At this time of family and fun and summer, I find myself thinking of those I have lost to war in one way or another over the past decade – some to battle, some to attacks by those who should have been allies, and some to PTSD.  I've been blessed to get to know some amazing people, and some of them were in my life for all too short a time.

Warfare pulls people away in an unjust time and makes you analyze death differently.  Death chooses those it takes seemingly at random.  It doesn't choose the bad ones; it doesn't choose those with no family or with small children.  Warfare chooses whom it will, for its own reasons, unannounced and unexpectedly.  Then there you are, with a new hole in your heart that won't ever go away.  And that hole is all the deeper because you know that your pain for your friend is nothing compared to the pain others feel from losing that person.

There's a part of you that accepts it.  When the ones you are close to are war fighters, you know, and you expect, that at some point this pain will hit.  It does the first time, and it hurts.  But then you think, Oh, I'll deal with this again, and it won't be as bad.  But it is.  It doesn't get easier.  It might not surprise you quite as much as the first time, but it hurts.  So you just try to move on and accept that this is the life you have, these are the people you know and care about, and your life is better for having known them.  And it is, and the game of Russian roulette continues.  You never know when the chamber is loaded.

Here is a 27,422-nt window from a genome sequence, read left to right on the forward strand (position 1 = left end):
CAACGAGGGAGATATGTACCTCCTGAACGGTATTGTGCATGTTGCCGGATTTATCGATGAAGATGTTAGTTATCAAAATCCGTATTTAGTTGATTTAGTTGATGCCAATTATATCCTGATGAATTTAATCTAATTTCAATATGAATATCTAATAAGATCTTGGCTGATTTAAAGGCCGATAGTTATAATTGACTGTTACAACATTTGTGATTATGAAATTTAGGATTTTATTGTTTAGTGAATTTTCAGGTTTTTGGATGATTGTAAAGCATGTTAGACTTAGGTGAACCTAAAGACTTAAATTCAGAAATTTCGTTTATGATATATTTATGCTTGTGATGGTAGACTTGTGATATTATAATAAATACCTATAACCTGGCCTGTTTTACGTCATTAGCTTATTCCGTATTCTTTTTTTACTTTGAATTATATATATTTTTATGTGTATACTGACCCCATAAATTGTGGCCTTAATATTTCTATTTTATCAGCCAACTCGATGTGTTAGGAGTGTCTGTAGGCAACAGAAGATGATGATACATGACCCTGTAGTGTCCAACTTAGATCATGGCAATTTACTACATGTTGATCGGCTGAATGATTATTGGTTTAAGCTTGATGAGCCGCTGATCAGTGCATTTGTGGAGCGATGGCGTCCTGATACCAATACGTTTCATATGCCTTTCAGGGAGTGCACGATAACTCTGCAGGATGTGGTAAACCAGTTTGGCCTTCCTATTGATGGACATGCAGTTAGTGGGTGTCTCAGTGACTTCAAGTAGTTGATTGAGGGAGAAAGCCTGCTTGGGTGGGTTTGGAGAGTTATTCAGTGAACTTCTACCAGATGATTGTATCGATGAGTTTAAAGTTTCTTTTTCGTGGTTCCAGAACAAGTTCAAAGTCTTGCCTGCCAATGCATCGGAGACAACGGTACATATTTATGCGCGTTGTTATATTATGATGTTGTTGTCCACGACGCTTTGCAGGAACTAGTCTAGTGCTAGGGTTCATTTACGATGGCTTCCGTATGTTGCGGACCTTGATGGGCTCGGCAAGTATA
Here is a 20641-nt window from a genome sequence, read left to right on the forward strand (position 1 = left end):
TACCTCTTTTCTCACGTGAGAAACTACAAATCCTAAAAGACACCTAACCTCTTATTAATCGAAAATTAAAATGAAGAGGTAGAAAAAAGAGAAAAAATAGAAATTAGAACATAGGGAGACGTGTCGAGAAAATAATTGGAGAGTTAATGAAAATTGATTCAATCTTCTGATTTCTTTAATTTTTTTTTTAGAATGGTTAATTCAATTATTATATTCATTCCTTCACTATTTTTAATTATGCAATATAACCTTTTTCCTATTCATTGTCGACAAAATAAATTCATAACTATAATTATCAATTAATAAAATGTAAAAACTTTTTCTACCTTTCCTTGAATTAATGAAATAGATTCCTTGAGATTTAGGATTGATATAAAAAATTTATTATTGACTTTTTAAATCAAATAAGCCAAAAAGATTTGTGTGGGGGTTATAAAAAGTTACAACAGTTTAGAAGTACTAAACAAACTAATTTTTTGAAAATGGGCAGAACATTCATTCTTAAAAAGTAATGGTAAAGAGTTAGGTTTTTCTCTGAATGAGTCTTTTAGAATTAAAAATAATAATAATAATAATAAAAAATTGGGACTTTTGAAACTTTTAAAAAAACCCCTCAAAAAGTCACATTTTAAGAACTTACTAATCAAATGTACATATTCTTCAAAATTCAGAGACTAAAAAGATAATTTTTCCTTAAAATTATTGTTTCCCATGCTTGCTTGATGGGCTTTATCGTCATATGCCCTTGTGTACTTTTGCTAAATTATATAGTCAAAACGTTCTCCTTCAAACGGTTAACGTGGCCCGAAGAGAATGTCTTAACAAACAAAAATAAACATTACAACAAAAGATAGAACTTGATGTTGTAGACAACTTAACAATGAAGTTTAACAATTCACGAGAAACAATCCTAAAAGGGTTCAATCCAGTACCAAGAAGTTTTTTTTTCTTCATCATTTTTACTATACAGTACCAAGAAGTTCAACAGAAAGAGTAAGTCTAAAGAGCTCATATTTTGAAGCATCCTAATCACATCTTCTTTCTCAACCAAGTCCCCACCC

At that point, all you can do is keep your friends in your heart, keep their memory alive with others that loved them, and tell people who don't know about how much these sacrifices mean.  I don't like going on and on about things that hurt so deeply, but on this Memorial Day, I feel the need to get past my discomfort and tell others. 

The people I have known, loved, and lost were all amazing, young, vibrant, and intelligent men.  I was blessed for having known them.  They were doing what they chose to do, and ultimately it took them from us.  I know it's a cliché to say it, but those men were there to protect us.  No matter how they felt about the conflicts we've been in over the last decade (and we all have our opinions for sure), the fact is, those men volunteered because they were the front line.  They signed up because in their hearts, if someone came onto American soil and attacked us, they wanted to be the people going into the fire to make a difference, not the people turning away and hoping for the best.  And that fact deserves recognition.  The fact that these men went into battles and dangerous places, often with murky directives and reasons from others, shows how dedicated they were.

Veterans and military are just people.  They aren't perfect.  There are plenty of ugly stories, just like with all groups of people.  But when you get down to it, in a day with a volunteer force, it takes commitment, and it takes bravery, to put your name on the dotted line.  No one held a gun to their heads to do it; it wasn't mandatory.

Enjoy your weekend, enjoy your family, and enjoy your security.  You may not have lost someone, but so many others have.  Please, for their sake, be respectful, think of those who have gone before, and throw down a drink for those who have gone to Valhalla.

And to those of you out there still fighting the good fight, stay strong.  You are appreciated, you are not alone, and those of us who care about you are here any time.  Thank you for doing what you do.  Don't forget what Patton said: "No bastard ever won a war by dying for his country.  He won it by making the other poor dumb bastard die for his country."